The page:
4. James Albrecht & Lucas Navarro & Susan Vroman, 2009. "The Effects of Labour Market Policies in an Economy with an Informal Sector," Economic Journal, Royal Economic Society, vol. 119(539), pages 1105-1129, July.
    5. Andreas Hornstein & Per Krusell & Giovanni L. Violante, 2005. "Unemployment and vacancy fluctuations in the matching model: inspecting the mechanism," Economic Quarterly, Federal Reserve Bank of Richmond, issue Sum, pages 19-50.
    6. Tito Boeri & Pietro Garibaldi, 2005. "Shadow Sorting," NBER Chapters,in: NBER International Seminar on Macroeconomics 2005, pages 125-163 National Bureau of Economic Research, Inc.
    7. Uwe Dulleck & Paul Frijters & Rudolf Winter-Ebmer, 2006. "Reducing Start-up Costs for New Firms: The Double Dividend on the Labor Market," Scandinavian Journal of Economics, Wiley Blackwell, vol. 108(2), pages 317-337, July.
    8. Dale Mortensen & Eva Nagypal, 2007. "More on Unemployment and Vacancy Fluctuations," Review of Economic Dynamics, Elsevier for the Society for Economic Dynamics, vol. 10(3), pages 327-347, July.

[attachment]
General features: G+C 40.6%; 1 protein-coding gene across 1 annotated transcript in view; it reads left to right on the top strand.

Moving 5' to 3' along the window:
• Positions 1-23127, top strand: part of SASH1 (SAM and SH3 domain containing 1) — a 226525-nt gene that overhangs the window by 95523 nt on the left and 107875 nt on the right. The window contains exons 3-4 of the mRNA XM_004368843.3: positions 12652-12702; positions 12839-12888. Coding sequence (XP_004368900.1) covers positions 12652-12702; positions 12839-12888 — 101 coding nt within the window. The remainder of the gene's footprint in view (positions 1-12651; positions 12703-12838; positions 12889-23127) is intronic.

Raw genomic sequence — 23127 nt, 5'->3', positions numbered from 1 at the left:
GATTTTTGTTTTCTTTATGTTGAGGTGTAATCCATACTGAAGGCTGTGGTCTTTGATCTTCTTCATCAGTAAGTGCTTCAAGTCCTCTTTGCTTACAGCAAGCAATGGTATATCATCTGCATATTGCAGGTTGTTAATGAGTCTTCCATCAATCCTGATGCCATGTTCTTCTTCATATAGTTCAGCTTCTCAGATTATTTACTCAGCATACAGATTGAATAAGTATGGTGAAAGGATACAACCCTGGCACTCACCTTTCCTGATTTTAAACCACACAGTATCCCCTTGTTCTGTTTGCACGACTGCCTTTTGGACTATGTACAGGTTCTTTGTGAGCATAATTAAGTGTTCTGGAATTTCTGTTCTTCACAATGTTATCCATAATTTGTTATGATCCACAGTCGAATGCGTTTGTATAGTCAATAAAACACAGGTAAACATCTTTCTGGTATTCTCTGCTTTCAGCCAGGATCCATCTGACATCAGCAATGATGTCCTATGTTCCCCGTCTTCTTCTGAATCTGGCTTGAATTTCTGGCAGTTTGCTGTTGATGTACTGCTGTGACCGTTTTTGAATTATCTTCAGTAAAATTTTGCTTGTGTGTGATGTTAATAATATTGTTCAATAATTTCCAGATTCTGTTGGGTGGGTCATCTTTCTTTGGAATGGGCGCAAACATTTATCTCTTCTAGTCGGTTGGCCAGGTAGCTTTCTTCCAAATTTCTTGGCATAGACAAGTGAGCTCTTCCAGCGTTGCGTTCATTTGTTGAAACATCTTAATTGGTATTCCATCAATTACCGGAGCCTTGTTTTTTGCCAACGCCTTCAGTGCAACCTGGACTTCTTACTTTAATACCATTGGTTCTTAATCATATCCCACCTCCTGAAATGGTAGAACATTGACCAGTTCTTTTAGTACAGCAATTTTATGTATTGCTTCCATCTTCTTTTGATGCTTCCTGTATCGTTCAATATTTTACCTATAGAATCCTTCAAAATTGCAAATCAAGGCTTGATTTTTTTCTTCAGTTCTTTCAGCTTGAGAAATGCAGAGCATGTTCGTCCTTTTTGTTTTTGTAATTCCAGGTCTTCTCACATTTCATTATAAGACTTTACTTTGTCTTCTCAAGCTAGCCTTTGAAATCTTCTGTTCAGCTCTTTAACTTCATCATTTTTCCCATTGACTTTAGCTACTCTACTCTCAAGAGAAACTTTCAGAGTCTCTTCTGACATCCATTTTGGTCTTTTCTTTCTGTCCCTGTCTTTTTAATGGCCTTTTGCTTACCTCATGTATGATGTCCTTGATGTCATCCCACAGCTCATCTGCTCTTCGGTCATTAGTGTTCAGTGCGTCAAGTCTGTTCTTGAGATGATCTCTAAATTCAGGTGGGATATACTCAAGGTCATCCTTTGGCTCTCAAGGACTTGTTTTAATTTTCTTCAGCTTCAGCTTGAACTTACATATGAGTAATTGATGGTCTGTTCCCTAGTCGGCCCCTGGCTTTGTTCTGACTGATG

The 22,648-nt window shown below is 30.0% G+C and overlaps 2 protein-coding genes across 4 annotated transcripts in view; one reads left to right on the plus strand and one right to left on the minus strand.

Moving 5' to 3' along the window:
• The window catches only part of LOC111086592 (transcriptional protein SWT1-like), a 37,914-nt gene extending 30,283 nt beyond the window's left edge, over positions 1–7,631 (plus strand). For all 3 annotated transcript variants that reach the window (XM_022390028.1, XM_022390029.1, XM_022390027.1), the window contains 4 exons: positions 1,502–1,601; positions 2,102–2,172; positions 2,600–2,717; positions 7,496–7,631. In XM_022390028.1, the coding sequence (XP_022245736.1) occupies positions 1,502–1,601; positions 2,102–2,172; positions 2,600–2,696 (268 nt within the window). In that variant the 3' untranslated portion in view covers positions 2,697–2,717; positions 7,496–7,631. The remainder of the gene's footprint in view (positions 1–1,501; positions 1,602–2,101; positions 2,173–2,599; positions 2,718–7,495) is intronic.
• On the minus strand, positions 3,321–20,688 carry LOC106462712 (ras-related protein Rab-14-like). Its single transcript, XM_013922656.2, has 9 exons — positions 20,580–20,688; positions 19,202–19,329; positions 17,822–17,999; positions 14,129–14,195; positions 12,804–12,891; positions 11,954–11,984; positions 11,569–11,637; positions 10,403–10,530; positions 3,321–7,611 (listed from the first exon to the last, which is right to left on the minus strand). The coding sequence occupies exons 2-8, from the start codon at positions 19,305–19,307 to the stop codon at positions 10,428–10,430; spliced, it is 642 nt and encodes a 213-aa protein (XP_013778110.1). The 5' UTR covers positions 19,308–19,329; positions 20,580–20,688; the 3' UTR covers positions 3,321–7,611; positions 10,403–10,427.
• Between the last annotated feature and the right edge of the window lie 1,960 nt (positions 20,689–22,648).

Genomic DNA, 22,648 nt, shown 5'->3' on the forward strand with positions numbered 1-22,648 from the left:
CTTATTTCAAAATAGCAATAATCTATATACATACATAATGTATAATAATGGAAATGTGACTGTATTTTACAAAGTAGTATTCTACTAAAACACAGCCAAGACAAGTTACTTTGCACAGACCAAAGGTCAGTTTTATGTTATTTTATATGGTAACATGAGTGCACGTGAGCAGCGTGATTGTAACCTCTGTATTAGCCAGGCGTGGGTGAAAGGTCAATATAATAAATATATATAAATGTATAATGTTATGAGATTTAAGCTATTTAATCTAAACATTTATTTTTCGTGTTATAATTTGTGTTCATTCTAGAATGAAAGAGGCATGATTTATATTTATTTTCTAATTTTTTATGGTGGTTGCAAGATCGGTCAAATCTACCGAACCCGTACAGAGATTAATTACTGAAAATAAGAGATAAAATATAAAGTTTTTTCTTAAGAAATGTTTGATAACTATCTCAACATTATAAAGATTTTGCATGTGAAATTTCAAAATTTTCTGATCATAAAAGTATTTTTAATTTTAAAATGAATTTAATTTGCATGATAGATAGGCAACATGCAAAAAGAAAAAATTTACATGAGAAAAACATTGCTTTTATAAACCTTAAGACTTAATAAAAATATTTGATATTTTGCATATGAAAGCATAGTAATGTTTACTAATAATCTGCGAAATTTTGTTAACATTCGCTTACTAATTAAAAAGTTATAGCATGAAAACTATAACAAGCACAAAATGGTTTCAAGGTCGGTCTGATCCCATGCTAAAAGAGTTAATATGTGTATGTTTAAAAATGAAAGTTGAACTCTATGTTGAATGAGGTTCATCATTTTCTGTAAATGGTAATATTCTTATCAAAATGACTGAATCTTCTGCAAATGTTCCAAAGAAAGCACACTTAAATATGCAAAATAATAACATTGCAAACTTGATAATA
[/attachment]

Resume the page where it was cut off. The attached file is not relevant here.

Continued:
9. Robert Shimer, 2004. "The Consequences of Rigid Wages in Search Models," Journal of the European Economic Association, MIT Press, vol. 2(2-3), pages 469-479, 04/05.
    10. Christopher A. Pissarides, 2000. "Equilibrium Unemployment Theory, 2nd Edition," MIT Press Books, The MIT Press, edition 1, volume 1, number 0262161877, January.
    11. Derek Laing & Theodore Palivos & Ping Wang, 1995. "Learning, Matching and Growth," Review of Economic Studies, Oxford University Press, vol. 62(1), pages 115-129.
    12. Merz, Monika, 1995. "Search in the labor market and the real business cycle," Journal of Monetary Economics, Elsevier, vol. 36(2), pages 269-300, November.
    13. Robert E. Hall & Paul R. Milgrom, 2008. "The Limited Influence of Unemployment on the Wage Bargain," American Economic Review, American Economic Association, vol. 98(4), pages 1653-1674, September.
    14. Lawrence Uren, 2007. "Entrepreneurship and labour market fluctuations," Economics Bulletin, AccessEcon, vol. 10(13), pages 1-11.